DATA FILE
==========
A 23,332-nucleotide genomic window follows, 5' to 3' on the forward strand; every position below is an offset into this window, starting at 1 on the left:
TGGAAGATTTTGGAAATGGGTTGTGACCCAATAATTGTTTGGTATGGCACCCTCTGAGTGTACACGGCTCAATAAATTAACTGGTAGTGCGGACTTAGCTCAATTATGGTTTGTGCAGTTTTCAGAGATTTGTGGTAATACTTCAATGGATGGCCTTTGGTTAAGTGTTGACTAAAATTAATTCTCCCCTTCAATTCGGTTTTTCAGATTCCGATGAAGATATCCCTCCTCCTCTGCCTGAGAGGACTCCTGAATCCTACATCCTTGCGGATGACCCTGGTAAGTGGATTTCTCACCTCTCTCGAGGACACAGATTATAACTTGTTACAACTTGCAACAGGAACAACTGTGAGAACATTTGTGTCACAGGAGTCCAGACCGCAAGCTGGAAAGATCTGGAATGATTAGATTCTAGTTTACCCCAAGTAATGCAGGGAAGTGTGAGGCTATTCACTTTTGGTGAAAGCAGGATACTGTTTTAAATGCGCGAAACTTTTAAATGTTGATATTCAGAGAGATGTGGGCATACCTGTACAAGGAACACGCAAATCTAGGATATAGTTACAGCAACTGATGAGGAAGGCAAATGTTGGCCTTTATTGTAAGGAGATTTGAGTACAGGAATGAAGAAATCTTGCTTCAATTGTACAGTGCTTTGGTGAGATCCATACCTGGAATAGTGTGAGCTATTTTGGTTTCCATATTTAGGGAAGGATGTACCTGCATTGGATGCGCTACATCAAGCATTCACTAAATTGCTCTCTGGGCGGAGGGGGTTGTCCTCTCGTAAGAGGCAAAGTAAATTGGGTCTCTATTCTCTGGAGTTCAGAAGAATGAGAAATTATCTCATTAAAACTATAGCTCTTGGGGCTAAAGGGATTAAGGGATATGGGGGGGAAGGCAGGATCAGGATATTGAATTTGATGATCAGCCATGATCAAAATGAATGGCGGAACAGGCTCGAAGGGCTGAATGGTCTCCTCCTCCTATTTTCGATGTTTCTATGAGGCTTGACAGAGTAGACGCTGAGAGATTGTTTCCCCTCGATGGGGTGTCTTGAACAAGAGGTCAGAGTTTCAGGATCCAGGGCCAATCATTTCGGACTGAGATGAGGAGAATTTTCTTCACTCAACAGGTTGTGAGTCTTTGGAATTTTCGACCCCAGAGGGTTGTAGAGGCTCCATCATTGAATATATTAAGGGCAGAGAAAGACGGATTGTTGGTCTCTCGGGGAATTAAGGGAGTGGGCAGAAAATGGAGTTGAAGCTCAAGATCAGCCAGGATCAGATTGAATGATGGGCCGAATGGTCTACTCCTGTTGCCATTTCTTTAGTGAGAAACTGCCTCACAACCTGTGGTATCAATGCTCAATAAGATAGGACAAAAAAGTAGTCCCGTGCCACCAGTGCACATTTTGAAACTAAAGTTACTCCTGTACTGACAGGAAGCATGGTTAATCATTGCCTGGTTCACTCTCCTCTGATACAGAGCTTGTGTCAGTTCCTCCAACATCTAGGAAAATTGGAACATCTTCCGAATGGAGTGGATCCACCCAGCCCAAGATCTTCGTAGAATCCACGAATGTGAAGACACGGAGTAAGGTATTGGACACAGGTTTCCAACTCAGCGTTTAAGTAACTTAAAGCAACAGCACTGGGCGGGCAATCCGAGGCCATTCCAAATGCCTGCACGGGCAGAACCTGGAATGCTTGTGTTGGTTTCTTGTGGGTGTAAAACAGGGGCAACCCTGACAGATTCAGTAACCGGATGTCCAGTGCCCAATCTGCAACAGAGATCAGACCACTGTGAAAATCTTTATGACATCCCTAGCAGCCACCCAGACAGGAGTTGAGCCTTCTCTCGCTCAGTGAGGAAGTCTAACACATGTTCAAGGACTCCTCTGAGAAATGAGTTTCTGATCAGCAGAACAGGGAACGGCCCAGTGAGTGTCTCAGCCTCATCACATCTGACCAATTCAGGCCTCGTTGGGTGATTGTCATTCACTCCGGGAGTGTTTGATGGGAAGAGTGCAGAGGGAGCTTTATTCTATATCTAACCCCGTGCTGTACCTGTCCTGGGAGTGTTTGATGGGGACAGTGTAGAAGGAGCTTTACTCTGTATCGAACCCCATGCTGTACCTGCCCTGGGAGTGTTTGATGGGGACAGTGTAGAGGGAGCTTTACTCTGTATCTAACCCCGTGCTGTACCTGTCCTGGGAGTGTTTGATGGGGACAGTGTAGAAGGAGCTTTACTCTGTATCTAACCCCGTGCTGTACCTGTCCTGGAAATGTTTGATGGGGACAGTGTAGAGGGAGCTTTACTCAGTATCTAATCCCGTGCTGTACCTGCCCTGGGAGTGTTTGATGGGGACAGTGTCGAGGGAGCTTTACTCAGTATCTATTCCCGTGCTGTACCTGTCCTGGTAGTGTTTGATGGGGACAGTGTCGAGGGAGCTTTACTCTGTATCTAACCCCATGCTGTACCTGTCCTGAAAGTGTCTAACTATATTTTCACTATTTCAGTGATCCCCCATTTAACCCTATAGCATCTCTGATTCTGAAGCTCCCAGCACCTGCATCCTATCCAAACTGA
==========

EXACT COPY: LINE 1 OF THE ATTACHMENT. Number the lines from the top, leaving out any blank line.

A 23,332-nucleotide genomic window follows, 5' to 3' on the forward strand; every position below is an offset into this window, starting at 1 on the left: